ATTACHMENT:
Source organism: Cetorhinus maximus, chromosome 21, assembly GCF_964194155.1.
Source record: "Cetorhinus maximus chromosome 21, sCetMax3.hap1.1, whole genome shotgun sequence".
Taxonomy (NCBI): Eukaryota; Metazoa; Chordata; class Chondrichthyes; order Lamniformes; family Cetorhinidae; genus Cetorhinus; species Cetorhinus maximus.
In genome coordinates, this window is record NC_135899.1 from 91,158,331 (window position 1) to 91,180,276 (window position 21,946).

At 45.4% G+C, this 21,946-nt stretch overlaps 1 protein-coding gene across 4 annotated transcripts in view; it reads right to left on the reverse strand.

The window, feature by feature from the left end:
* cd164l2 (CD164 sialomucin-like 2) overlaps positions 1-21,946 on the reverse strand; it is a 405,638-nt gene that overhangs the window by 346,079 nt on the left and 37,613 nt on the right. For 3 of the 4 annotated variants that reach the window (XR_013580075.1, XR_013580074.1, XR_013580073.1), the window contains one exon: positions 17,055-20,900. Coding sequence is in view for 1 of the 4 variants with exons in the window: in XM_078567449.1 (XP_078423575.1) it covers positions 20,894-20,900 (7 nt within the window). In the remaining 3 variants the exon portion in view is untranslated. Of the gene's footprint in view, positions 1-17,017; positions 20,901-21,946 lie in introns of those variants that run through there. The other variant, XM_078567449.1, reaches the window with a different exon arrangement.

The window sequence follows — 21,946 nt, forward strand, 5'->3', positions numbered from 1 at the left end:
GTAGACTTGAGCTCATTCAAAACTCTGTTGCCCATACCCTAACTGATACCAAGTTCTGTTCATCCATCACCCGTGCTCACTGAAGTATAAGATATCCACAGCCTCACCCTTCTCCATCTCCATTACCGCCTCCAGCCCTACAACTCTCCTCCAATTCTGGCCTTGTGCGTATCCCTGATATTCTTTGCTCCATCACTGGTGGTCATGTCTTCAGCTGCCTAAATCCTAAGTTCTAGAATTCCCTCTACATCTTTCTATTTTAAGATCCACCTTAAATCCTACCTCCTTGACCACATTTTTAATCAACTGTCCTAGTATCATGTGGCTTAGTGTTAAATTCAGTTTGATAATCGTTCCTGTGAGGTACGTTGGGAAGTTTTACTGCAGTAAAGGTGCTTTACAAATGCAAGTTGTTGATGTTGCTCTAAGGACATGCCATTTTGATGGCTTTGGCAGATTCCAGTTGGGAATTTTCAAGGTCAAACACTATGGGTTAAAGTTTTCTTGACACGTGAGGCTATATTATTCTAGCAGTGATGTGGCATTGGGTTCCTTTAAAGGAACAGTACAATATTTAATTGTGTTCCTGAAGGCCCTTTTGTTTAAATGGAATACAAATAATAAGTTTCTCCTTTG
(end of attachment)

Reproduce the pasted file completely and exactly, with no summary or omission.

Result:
Source organism: Cetorhinus maximus, chromosome 21, assembly GCF_964194155.1.
Source record: "Cetorhinus maximus chromosome 21, sCetMax3.hap1.1, whole genome shotgun sequence".
Taxonomy (NCBI): Eukaryota; Metazoa; Chordata; class Chondrichthyes; order Lamniformes; family Cetorhinidae; genus Cetorhinus; species Cetorhinus maximus.
In genome coordinates, this window is record NC_135899.1 from 91,158,331 (window position 1) to 91,180,276 (window position 21,946).

At 45.4% G+C, this 21,946-nt stretch overlaps 1 protein-coding gene across 4 annotated transcripts in view; it reads right to left on the reverse strand.

The window, feature by feature from the left end:
* cd164l2 (CD164 sialomucin-like 2) overlaps positions 1-21,946 on the reverse strand; it is a 405,638-nt gene that overhangs the window by 346,079 nt on the left and 37,613 nt on the right. For 3 of the 4 annotated variants that reach the window (XR_013580075.1, XR_013580074.1, XR_013580073.1), the window contains one exon: positions 17,055-20,900. Coding sequence is in view for 1 of the 4 variants with exons in the window: in XM_078567449.1 (XP_078423575.1) it covers positions 20,894-20,900 (7 nt within the window). In the remaining 3 variants the exon portion in view is untranslated. Of the gene's footprint in view, positions 1-17,017; positions 20,901-21,946 lie in introns of those variants that run through there. The other variant, XM_078567449.1, reaches the window with a different exon arrangement.

The window sequence follows — 21,946 nt, forward strand, 5'->3', positions numbered from 1 at the left end:
GTAGACTTGAGCTCATTCAAAACTCTGTTGCCCATACCCTAACTGATACCAAGTTCTGTTCATCCATCACCCGTGCTCACTGAAGTATAAGATATCCACAGCCTCACCCTTCTCCATCTCCATTACCGCCTCCAGCCCTACAACTCTCCTCCAATTCTGGCCTTGTGCGTATCCCTGATATTCTTTGCTCCATCACTGGTGGTCATGTCTTCAGCTGCCTAAATCCTAAGTTCTAGAATTCCCTCTACATCTTTCTATTTTAAGATCCACCTTAAATCCTACCTCCTTGACCACATTTTTAATCAACTGTCCTAGTATCATGTGGCTTAGTGTTAAATTCAGTTTGATAATCGTTCCTGTGAGGTACGTTGGGAAGTTTTACTGCAGTAAAGGTGCTTTACAAATGCAAGTTGTTGATGTTGCTCTAAGGACATGCCATTTTGATGGCTTTGGCAGATTCCAGTTGGGAATTTTCAAGGTCAAACACTATGGGTTAAAGTTTTCTTGACACGTGAGGCTATATTATTCTAGCAGTGATGTGGCATTGGGTTCCTTTAAAGGAACAGTACAATATTTAATTGTGTTCCTGAAGGCCCTTTTGTTTAAATGGAATACAAATAATAAGTTTCTCCTTTG